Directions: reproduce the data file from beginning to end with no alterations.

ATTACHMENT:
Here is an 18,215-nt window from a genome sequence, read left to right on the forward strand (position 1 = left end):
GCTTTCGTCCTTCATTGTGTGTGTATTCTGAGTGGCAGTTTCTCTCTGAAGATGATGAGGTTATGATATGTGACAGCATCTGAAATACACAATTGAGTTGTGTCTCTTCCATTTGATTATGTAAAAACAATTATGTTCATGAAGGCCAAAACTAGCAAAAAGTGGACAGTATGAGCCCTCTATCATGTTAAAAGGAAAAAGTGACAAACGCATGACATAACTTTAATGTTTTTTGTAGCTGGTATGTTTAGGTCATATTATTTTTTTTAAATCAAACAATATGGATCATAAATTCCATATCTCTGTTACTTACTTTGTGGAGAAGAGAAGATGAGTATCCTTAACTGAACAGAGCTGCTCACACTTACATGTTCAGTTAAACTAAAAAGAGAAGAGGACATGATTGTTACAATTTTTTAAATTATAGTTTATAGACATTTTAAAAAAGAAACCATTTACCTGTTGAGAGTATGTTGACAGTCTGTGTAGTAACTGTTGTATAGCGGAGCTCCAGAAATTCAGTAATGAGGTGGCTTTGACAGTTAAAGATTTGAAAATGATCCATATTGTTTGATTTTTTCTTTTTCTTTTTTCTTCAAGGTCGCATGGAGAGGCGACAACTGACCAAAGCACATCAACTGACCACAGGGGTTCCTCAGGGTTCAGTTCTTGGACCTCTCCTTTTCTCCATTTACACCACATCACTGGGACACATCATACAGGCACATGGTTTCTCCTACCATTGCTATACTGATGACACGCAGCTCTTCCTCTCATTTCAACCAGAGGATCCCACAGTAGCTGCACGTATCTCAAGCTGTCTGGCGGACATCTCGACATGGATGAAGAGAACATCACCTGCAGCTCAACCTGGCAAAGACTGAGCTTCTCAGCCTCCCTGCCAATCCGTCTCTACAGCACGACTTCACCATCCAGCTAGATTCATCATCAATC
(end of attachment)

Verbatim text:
Here is an 18,215-nt window from a genome sequence, read left to right on the forward strand (position 1 = left end):
GCTTTCGTCCTTCATTGTGTGTGTATTCTGAGTGGCAGTTTCTCTCTGAAGATGATGAGGTTATGATATGTGACAGCATCTGAAATACACAATTGAGTTGTGTCTCTTCCATTTGATTATGTAAAAACAATTATGTTCATGAAGGCCAAAACTAGCAAAAAGTGGACAGTATGAGCCCTCTATCATGTTAAAAGGAAAAAGTGACAAACGCATGACATAACTTTAATGTTTTTTGTAGCTGGTATGTTTAGGTCATATTATTTTTTTTAAATCAAACAATATGGATCATAAATTCCATATCTCTGTTACTTACTTTGTGGAGAAGAGAAGATGAGTATCCTTAACTGAACAGAGCTGCTCACACTTACATGTTCAGTTAAACTAAAAAGAGAAGAGGACATGATTGTTACAATTTTTTAAATTATAGTTTATAGACATTTTAAAAAAGAAACCATTTACCTGTTGAGAGTATGTTGACAGTCTGTGTAGTAACTGTTGTATAGCGGAGCTCCAGAAATTCAGTAATGAGGTGGCTTTGACAGTTAAAGATTTGAAAATGATCCATATTGTTTGATTTTTTCTTTTTCTTTTTTCTTCAAGGTCGCATGGAGAGGCGACAACTGACCAAAGCACATCAACTGACCACAGGGGTTCCTCAGGGTTCAGTTCTTGGACCTCTCCTTTTCTCCATTTACACCACATCACTGGGACACATCATACAGGCACATGGTTTCTCCTACCATTGCTATACTGATGACACGCAGCTCTTCCTCTCATTTCAACCAGAGGATCCCACAGTAGCTGCACGTATCTCAAGCTGTCTGGCGGACATCTCGACATGGATGAAGAGAACATCACCTGCAGCTCAACCTGGCAAAGACTGAGCTTCTCAGCCTCCCTGCCAATCCGTCTCTACAGCACGACTTCACCATCCAGCTAGATTCATCATCAATC